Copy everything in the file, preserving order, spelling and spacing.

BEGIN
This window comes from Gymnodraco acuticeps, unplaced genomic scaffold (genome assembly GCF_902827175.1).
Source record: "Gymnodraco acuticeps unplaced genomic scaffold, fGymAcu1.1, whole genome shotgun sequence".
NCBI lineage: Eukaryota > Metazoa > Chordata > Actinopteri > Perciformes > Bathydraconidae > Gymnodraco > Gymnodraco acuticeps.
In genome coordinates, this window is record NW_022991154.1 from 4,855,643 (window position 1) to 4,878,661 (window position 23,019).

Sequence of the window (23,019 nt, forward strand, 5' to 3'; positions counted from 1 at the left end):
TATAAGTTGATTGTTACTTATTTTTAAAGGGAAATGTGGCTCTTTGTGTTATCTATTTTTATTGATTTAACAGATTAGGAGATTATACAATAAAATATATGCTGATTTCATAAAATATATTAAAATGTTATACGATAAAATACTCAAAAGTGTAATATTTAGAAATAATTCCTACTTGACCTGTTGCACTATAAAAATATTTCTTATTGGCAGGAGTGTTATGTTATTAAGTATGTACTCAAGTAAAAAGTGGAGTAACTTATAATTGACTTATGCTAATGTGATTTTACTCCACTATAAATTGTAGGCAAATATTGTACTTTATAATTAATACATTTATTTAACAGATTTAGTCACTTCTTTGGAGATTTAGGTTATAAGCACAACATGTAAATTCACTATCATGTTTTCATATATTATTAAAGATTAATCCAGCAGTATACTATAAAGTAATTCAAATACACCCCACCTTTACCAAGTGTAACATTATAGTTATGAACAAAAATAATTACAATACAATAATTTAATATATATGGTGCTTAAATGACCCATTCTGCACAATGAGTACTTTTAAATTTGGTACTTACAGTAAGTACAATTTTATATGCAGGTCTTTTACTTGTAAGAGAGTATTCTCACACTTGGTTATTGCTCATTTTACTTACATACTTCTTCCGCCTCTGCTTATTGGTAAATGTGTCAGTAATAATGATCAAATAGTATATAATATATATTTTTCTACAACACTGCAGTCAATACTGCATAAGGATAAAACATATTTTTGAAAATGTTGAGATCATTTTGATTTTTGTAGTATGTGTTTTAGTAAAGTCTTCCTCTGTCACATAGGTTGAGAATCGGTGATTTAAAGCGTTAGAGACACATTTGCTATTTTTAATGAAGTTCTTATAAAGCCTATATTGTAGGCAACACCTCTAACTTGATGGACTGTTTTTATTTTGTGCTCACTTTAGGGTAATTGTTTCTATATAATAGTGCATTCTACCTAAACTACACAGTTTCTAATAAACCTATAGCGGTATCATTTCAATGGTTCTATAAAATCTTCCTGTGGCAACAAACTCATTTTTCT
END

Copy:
This window comes from Gymnodraco acuticeps, unplaced genomic scaffold (genome assembly GCF_902827175.1).
Source record: "Gymnodraco acuticeps unplaced genomic scaffold, fGymAcu1.1, whole genome shotgun sequence".
NCBI lineage: Eukaryota > Metazoa > Chordata > Actinopteri > Perciformes > Bathydraconidae > Gymnodraco > Gymnodraco acuticeps.
In genome coordinates, this window is record NW_022991154.1 from 4,855,643 (window position 1) to 4,878,661 (window position 23,019).

Sequence of the window (23,019 nt, forward strand, 5' to 3'; positions counted from 1 at the left end):
TATAAGTTGATTGTTACTTATTTTTAAAGGGAAATGTGGCTCTTTGTGTTATCTATTTTTATTGATTTAACAGATTAGGAGATTATACAATAAAATATATGCTGATTTCATAAAATATATTAAAATGTTATACGATAAAATACTCAAAAGTGTAATATTTAGAAATAATTCCTACTTGACCTGTTGCACTATAAAAATATTTCTTATTGGCAGGAGTGTTATGTTATTAAGTATGTACTCAAGTAAAAAGTGGAGTAACTTATAATTGACTTATGCTAATGTGATTTTACTCCACTATAAATTGTAGGCAAATATTGTACTTTATAATTAATACATTTATTTAACAGATTTAGTCACTTCTTTGGAGATTTAGGTTATAAGCACAACATGTAAATTCACTATCATGTTTTCATATATTATTAAAGATTAATCCAGCAGTATACTATAAAGTAATTCAAATACACCCCACCTTTACCAAGTGTAACATTATAGTTATGAACAAAAATAATTACAATACAATAATTTAATATATATGGTGCTTAAATGACCCATTCTGCACAATGAGTACTTTTAAATTTGGTACTTACAGTAAGTACAATTTTATATGCAGGTCTTTTACTTGTAAGAGAGTATTCTCACACTTGGTTATTGCTCATTTTACTTACATACTTCTTCCGCCTCTGCTTATTGGTAAATGTGTCAGTAATAATGATCAAATAGTATATAATATATATTTTTCTACAACACTGCAGTCAATACTGCATAAGGATAAAACATATTTTTGAAAATGTTGAGATCATTTTGATTTTTGTAGTATGTGTTTTAGTAAAGTCTTCCTCTGTCACATAGGTTGAGAATCGGTGATTTAAAGCGTTAGAGACACATTTGCTATTTTTAATGAAGTTCTTATAAAGCCTATATTGTAGGCAACACCTCTAACTTGATGGACTGTTTTTATTTTGTGCTCACTTTAGGGTAATTGTTTCTATATAATAGTGCATTCTACCTAAACTACACAGTTTCTAATAAACCTATAGCGGTATCATTTCAATGGTTCTATAAAATCTTCCTGTGGCAACAAACTCATTTTTCT